Stuttgart’s White Elephant
Germany Spends Billions on the Wrong Rail Project
By Christian Wüst
There are hundreds of little reasons to be opposed to theMost of them are trees, which will be cut down as part of the work. Angry locals are now sitting on the branches of those trees in the city’s Schlossgarten Park to protest against the chainsaws of power. And the massive demonstration against the plans, which involve moving Stuttgart’s main railway station underground and turning it from a terminus into a through station, is starting to look more and more like an open-air festival.
There is also a big, truly compelling argument against Stuttgart 21, one that concerns all Germans and not just those living in Stuttgart: money. Or, more precisely, the extremely large amount of money that will be sunk into the project.
Current estimates put the costs of building the subterranean railway station in Stuttgart, the capital of the southwestern German state of Baden-Württemberg, at €4.1 billion ($5.38 billion). An associated high-speed rail line to Ulm, a city lying about 90 kilometers (56 miles) southeast of Stuttgart, is slated to cost another €3 billion.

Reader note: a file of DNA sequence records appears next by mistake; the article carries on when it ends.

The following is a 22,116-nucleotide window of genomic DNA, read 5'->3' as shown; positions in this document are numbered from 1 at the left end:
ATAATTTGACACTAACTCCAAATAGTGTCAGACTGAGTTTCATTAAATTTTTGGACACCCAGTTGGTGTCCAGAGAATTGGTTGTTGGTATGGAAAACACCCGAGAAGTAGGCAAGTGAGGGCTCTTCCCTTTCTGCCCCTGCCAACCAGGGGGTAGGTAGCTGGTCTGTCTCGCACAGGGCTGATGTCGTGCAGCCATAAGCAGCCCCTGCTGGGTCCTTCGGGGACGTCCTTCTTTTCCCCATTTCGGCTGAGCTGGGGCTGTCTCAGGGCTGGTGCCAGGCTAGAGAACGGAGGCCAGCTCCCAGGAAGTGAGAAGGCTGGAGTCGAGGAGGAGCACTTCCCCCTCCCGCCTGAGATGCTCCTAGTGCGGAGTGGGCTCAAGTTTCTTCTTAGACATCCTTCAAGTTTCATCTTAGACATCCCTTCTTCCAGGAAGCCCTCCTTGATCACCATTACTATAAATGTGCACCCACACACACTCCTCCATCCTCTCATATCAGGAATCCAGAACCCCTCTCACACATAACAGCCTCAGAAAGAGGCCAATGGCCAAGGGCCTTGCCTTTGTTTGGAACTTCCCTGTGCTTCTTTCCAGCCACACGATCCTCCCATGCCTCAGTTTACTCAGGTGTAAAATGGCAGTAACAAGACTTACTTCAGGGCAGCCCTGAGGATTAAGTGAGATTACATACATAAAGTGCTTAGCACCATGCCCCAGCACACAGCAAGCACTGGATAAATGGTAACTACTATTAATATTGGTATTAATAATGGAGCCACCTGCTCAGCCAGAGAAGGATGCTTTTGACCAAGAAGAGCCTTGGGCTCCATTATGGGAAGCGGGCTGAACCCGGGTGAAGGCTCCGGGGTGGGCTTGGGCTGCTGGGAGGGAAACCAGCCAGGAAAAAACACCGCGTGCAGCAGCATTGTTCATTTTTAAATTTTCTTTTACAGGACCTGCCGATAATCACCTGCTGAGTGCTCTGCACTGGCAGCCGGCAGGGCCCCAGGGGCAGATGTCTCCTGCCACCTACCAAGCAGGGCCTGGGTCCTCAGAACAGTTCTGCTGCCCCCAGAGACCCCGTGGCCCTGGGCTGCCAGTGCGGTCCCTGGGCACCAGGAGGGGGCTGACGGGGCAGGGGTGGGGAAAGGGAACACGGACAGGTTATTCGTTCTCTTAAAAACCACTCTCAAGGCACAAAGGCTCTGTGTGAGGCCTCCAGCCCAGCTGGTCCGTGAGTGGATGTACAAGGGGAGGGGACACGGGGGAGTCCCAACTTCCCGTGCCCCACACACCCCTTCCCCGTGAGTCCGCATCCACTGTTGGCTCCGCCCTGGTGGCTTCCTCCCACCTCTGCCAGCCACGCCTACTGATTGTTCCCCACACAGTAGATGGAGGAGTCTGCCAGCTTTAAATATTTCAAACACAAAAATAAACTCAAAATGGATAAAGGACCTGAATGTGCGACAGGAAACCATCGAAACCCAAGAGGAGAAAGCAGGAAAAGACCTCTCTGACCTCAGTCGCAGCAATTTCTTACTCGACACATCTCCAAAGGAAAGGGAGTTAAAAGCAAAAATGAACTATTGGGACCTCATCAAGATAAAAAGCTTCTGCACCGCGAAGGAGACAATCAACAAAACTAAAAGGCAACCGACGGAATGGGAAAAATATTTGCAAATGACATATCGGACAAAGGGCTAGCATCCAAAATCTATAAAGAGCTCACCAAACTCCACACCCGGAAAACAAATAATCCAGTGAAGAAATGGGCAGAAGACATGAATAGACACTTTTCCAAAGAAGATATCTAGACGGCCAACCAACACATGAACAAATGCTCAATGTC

Stuttgart 21 is one of the most expensive transportation infrastructure projects in Germany today — and by far the most controversial.
To address the arguments of the project’s critics, the people behind it have now launched an ad campaign that fires back with supposedly better arguments. When it comes to the trees, this is relatively easy: While 282 old trees will be cut down, it points out, the city plans to replace them with 293 new trees.
But when it comes to the issue of money, the case for Stuttgart 21 isn’t as easy to make. “It’s true that ‘Stuttgart 21’ is expensive,” the campaign posters read. But, as they go on to explain, the funding also includes “billions from (Germany’s national railway operator) Deutsche Bahn, the federal government, the state government and the European Union.”